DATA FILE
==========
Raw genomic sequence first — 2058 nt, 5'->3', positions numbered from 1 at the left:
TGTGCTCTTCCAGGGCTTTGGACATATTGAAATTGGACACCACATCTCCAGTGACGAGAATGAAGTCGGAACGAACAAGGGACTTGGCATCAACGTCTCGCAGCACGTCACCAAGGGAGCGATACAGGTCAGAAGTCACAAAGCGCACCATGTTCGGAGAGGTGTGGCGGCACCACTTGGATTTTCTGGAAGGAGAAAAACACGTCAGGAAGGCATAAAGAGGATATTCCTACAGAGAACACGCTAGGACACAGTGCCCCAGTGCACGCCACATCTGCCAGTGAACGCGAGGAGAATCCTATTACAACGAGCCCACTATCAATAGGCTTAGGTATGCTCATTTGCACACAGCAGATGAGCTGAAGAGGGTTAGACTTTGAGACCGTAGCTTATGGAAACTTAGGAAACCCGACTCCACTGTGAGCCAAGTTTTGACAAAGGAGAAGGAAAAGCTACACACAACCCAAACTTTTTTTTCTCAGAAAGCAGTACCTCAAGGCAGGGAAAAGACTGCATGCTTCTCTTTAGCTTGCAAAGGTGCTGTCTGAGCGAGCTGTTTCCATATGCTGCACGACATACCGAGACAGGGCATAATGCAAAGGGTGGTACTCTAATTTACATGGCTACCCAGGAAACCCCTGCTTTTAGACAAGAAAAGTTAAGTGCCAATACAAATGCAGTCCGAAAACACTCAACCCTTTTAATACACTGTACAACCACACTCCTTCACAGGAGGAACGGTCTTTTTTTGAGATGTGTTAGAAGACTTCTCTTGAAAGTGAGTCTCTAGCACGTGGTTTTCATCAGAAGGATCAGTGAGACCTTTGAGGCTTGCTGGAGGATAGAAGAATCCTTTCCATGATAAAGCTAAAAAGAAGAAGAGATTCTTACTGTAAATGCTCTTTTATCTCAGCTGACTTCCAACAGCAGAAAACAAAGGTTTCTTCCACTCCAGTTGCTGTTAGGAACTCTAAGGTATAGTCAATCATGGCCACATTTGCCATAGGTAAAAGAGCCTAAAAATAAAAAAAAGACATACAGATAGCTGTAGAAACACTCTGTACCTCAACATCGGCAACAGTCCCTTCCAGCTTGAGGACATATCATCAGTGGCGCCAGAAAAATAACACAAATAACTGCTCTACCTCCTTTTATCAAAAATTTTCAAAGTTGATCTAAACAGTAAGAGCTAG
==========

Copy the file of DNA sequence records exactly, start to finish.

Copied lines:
Raw genomic sequence first — 2058 nt, 5'->3', positions numbered from 1 at the left:
TGTGCTCTTCCAGGGCTTTGGACATATTGAAATTGGACACCACATCTCCAGTGACGAGAATGAAGTCGGAACGAACAAGGGACTTGGCATCAACGTCTCGCAGCACGTCACCAAGGGAGCGATACAGGTCAGAAGTCACAAAGCGCACCATGTTCGGAGAGGTGTGGCGGCACCACTTGGATTTTCTGGAAGGAGAAAAACACGTCAGGAAGGCATAAAGAGGATATTCCTACAGAGAACACGCTAGGACACAGTGCCCCAGTGCACGCCACATCTGCCAGTGAACGCGAGGAGAATCCTATTACAACGAGCCCACTATCAATAGGCTTAGGTATGCTCATTTGCACACAGCAGATGAGCTGAAGAGGGTTAGACTTTGAGACCGTAGCTTATGGAAACTTAGGAAACCCGACTCCACTGTGAGCCAAGTTTTGACAAAGGAGAAGGAAAAGCTACACACAACCCAAACTTTTTTTTCTCAGAAAGCAGTACCTCAAGGCAGGGAAAAGACTGCATGCTTCTCTTTAGCTTGCAAAGGTGCTGTCTGAGCGAGCTGTTTCCATATGCTGCACGACATACCGAGACAGGGCATAATGCAAAGGGTGGTACTCTAATTTACATGGCTACCCAGGAAACCCCTGCTTTTAGACAAGAAAAGTTAAGTGCCAATACAAATGCAGTCCGAAAACACTCAACCCTTTTAATACACTGTACAACCACACTCCTTCACAGGAGGAACGGTCTTTTTTTGAGATGTGTTAGAAGACTTCTCTTGAAAGTGAGTCTCTAGCACGTGGTTTTCATCAGAAGGATCAGTGAGACCTTTGAGGCTTGCTGGAGGATAGAAGAATCCTTTCCATGATAAAGCTAAAAAGAAGAAGAGATTCTTACTGTAAATGCTCTTTTATCTCAGCTGACTTCCAACAGCAGAAAACAAAGGTTTCTTCCACTCCAGTTGCTGTTAGGAACTCTAAGGTATAGTCAATCATGGCCACATTTGCCATAGGTAAAAGAGCCTAAAAATAAAAAAAAGACATACAGATAGCTGTAGAAACACTCTGTACCTCAACATCGGCAACAGTCCCTTCCAGCTTGAGGACATATCATCAGTGGCGCCAGAAAAATAACACAAATAACTGCTCTACCTCCTTTTATCAAAAATTTTCAAAGTTGATCTAAACAGTAAGAGCTAG